Perhaps one way to think about the market is that the structure until recently allowed tying many non-monopoly services to the small monopoly element. With the rise of NewLaw and other alt suppliers, it is now easier for clients to unbundle. That is, they should be able to buy the monopoly component of the service they need (paying monopoly rent) with competitively priced services elsewhere.

Is this line of thinking correct? Helpful?

Warren Riddell

A very good observation Ron. What makes the current dynamic of the law industry so fascinating is that so many forces are working simultaneously. For example, disintermediation of the traditional holistic model (to which you refer), big new markets such as Asia changing both demand and supply globally, a switch from seller to buyer power, digital disruption – all a perfect storm of market change. I agree monopoly rents will be maintained in those areas that are sheltered from this storm and in new areas as they emerge and are scarce (the old price skimming model), but for the rest competitive intensity (as in Porter’s model) will become more pronounced. We are already seeing those law firms that can invest starting to operate on an omni-channel principle – a cluster of business models under one ‘corporatised’ whole. In effect de-constructing their original holistic one-business model approach and re-constructing into a cluster of business models to provide full service to their clients, drive differentiation and critically, remain relevant.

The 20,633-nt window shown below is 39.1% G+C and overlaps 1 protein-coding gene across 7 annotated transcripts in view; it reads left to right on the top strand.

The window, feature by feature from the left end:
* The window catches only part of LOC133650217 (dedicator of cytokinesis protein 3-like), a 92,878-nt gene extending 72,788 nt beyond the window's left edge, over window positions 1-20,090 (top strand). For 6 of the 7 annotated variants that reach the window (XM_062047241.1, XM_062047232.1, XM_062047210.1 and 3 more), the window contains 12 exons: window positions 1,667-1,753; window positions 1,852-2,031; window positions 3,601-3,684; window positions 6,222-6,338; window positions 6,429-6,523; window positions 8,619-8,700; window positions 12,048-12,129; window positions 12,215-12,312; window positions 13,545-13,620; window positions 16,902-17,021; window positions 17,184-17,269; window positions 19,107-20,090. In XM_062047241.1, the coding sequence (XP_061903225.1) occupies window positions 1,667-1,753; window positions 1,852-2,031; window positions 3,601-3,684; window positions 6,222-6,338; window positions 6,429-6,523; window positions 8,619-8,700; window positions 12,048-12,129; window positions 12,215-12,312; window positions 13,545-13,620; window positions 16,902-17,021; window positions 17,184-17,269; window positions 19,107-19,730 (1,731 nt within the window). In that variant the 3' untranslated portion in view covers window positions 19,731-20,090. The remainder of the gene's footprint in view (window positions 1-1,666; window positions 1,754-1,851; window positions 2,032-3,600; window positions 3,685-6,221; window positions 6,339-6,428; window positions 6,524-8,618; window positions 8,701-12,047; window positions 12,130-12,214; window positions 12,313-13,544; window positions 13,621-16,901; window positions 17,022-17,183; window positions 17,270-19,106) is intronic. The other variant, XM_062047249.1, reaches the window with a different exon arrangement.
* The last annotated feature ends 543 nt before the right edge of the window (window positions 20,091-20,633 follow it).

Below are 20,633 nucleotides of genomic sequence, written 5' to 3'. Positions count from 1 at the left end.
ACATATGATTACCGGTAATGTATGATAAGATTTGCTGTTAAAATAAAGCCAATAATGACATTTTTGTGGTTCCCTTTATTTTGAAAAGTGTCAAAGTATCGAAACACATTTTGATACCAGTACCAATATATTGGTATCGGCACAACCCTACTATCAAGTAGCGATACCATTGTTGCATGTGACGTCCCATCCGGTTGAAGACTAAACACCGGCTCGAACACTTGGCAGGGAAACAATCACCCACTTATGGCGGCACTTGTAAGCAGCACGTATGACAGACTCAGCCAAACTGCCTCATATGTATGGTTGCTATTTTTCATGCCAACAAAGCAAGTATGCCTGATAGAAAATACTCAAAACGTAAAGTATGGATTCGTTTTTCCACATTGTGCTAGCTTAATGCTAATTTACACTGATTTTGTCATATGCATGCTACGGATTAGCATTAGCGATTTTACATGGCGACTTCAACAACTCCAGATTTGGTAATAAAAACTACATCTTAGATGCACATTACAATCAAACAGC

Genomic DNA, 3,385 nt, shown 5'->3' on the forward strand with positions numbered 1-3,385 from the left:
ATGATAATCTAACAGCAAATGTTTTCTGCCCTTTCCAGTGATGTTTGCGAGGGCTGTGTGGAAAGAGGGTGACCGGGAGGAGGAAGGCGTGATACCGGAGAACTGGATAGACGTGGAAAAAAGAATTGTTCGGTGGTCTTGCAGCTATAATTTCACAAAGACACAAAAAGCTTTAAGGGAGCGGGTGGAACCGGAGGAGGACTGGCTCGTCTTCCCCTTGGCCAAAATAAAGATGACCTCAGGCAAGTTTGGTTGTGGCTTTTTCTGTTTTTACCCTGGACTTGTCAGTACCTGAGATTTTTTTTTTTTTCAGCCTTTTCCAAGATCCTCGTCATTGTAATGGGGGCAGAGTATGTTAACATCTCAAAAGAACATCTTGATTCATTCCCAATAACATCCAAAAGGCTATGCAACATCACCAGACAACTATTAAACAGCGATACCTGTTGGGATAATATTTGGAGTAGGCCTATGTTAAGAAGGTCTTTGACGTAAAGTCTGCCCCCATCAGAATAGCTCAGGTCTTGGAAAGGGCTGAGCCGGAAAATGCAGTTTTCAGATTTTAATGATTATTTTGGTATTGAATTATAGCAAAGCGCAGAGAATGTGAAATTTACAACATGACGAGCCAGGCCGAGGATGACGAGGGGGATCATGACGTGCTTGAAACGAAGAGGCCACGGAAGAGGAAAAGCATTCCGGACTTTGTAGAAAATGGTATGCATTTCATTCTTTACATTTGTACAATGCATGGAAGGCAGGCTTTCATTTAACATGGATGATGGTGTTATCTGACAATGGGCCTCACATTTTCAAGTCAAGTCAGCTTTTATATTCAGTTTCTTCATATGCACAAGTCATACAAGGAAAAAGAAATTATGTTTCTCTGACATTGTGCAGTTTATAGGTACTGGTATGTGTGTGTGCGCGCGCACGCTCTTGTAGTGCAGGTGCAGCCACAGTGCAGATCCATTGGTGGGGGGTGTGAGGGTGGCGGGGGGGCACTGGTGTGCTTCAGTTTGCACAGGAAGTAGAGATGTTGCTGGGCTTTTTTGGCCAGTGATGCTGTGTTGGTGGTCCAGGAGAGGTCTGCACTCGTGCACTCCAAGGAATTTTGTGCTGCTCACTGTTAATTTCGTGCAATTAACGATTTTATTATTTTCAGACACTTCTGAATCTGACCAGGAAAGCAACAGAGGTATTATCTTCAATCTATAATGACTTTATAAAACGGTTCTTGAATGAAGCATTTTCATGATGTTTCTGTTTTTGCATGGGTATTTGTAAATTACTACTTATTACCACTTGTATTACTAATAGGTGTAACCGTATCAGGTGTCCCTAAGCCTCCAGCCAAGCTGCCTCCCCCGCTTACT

Joshua Gans

As an economist, I think Ron’s comment is correct. The BigLaw firms do have some advantages of bundling and being able to bring in a variety of services at low transaction costs. But client needs also have a structure to them. Yes, there is routine stuff and there even the BigLaw firms can compete with one another. But it is in the critical specialist stuff where the best is required to advocate in a dispute where the premium is likely to come into play. While those will be price constrained, the need for marginally better quality will allow higher margins for those with the best expertise.